Compounding the gloom caused by the week-long isolation order are two other decisions. The U.S. Centres for Disease Control recently warned against travel to Israel due to the rise in cases of the coronavirus as the Jewish state experiences another wave of COVID-19 infections and death. And, at the end of June, Bituach Leumi (Israel’s social service agency) ended payments to unemployed guides under the age of 60.
Hannah Rosenberg, 30, who completed a two-year certification course at the Hebrew University, leading to a series of Ministry of Tourism licensing exams in February 2020, is currently grilling hot dogs at Zalman’s in downtown Jerusalem for NIS 32 (about $12.50 Cdn) an hour. She remembers how the good times suddenly ended.
“March 18 (2020) was my last tour,” she recalled. She was two days into a seven-day tour with an American family visiting Jerusalem and the Galilee when a phone call from the U.S. State Department cautioned the family to leave immediately, lest they get stuck without a flight out. “It was a lie,” said Rosenberg, a native of Jupiter, Fla., the first of many she has heard from government officials.
“I applied to Bituach Leumi,” she said, “and was denied because I had not been working for the previous six months, during which I was studying for the tour guide exam.”
An ever-resourceful veteran of an Israel Defence Forces combat intelligence unit, Rosenberg kept applying and, after nearly a year, was given NIS 1,200 ($475 Cdn) monthly beginning in February. That payment ended in June.
“My parents are helping,” she said. “It’s the first time since I was a kid. It’s a hard thing to ask.”
Notwithstanding the hardship, Rosenberg has no plans to leave Israel. “I’m here for good,” she said, sharing that she still plans to pursue her dream to become an archeologist.
Mark Sugarman, 68, who made aliyah from Boston in 1971 and became a licensed guide in 1992, has had a relatively easier time. He’s simply become retired – but not by choice. His last tour was in March 2020, he said.
“We finished the tour, the typical 10-day Christian pilgrimage tour of the holy places. It was grueling. It was like being in the army and doing miluim (reserve duty). I was exhausted…. I went into a voluntary two-week quarantine. I didn’t know if I was infected and I didn’t want to infect anyone close to me…. By the time I came out of quarantine, we were in the first lockdown. I was stuck at home with my wife and dog in Talpiot. I was knackered,” he said, using a word he learned from his British clients.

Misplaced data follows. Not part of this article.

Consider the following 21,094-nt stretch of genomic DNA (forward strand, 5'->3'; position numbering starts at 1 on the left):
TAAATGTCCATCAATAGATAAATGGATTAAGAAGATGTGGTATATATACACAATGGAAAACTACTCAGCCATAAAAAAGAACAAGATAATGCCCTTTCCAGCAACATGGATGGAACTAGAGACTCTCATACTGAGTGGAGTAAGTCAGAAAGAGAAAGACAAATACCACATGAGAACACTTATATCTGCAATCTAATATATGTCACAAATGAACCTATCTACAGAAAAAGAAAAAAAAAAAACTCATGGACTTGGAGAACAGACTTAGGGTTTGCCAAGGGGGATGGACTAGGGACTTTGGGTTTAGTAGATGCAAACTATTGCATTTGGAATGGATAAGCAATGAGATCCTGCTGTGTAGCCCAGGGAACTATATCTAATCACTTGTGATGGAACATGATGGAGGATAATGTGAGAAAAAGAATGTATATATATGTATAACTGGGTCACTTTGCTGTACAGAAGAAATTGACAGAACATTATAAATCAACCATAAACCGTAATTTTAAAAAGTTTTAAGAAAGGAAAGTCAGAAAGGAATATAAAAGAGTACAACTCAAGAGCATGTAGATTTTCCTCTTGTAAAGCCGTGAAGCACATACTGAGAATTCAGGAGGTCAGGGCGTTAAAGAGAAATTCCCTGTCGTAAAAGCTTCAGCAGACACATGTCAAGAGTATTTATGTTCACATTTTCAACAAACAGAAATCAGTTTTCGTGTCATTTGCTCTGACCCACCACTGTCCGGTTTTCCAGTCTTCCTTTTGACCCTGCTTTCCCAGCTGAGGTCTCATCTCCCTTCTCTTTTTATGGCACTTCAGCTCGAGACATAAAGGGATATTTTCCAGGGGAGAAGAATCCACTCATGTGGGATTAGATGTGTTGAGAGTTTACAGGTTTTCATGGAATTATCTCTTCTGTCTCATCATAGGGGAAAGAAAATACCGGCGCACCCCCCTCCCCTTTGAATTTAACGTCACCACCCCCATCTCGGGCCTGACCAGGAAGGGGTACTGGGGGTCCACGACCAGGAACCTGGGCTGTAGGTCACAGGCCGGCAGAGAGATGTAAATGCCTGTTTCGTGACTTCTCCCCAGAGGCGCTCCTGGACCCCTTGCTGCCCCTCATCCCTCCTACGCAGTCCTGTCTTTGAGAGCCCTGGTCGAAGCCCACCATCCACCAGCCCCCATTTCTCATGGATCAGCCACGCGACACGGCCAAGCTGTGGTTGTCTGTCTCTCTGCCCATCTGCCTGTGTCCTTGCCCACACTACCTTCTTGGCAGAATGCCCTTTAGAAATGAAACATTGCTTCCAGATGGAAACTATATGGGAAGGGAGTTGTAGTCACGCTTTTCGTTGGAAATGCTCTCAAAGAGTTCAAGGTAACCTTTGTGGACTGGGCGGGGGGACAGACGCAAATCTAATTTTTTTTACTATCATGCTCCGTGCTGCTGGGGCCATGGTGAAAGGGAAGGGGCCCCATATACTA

“I applied for everything. A month later, I turned 67, so I officially reached the age of retirement and I got Bituach Leumi. I couldn’t get unemployment … because I took old-age pension, I wasn’t eligible. Whatever I get, I’m grateful.”
He added, “When I was working, I saved money. The last four years before COVID was a fat period. Now, it’s lean. I’ve been in the business for close to 30 years. I remember the Second Intifada, from 2000 to 2004, and that was a harder period than now. Everyone had to scramble at the time. I know how hard it is for my colleagues who have young families.”
Sugarman would like to go back to the United States for the unveiling of his mother’s headstone in November, but it’s problematic at this time.
“It’s been hard,” he said. “My mother’s funeral was on Zoom. Since the pandemic started, I [have] lost three family members and two friends. We were cut off from each other physically. People dying were isolated from their loved ones. Together with the loss of income, that’s been the hardest part.”
Daniel Gutman, 41, has worked as a tour guide since 2009. The Dallas, Tex., native remains philosophical about the situation. “I’ve had a little bit of work here and there, with some people visiting, family and seminaries and yeshivas, which needed two to four guides per capsule. That helped a little but, basically, I haven’t worked in the last 18 months.
Since Bituach Leumi stopped its payments at the end of June, Gutman said it has been challenging. “The government bailed us out for 18 months after they put me out of work. It was enough to survive. Now I’m back to March 2020, to square one, figuring out what I’m going to do. I’m dipping into my savings.”